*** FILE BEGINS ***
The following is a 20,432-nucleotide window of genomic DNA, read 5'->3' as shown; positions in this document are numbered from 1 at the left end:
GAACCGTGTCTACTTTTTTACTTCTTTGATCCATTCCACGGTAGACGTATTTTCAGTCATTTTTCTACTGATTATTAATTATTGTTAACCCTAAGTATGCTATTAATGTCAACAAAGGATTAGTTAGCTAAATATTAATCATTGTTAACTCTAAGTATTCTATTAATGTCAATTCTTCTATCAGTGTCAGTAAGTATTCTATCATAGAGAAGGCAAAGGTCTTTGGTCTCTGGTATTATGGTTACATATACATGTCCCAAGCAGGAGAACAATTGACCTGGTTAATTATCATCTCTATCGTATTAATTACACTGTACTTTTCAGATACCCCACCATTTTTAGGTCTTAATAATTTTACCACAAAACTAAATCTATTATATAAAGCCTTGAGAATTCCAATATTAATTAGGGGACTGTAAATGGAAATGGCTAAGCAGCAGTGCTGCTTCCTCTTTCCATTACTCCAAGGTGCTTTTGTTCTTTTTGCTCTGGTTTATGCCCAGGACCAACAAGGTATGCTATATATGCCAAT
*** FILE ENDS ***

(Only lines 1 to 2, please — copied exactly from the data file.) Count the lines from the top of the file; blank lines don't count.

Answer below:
The following is a 20,432-nucleotide window of genomic DNA, read 5'->3' as shown; positions in this document are numbered from 1 at the left end:
GAACCGTGTCTACTTTTTTACTTCTTTGATCCATTCCACGGTAGACGTATTTTCAGTCATTTTTCTACTGATTATTAATTATTGTTAACCCTAAGTATGCTATTAATGTCAACAAAGGATTAGTTAGCTAAATATTAATCATTGTTAACTCTAAGTATTCTATTAATGTCAATTCTTCTATCAGTGTCAGTAAGTATTCTATCATAGAGAAGGCAAAGGTCTTTGGTCTCTGGTATTATGGTTACATATACATGTCCCAAGCAGGAGAACAATTGACCTGGTTAATTATCATCTCTATCGTATTAATTACACTGTACTTTTCAGATACCCCACCATTTTTAGGTCTTAATAATTTTACCACAAAACTAAATCTATTATATAAAGCCTTGAGAATTCCAATATTAATTAGGGGACTGTAAATGGAAATGGCTAAGCAGCAGTGCTGCTTCCTCTTTCCATTACTCCAAGGTGCTTTTGTTCTTTTTGCTCTGGTTTATGCCCAGGACCAACAAGGTATGCTATATATGCCAAT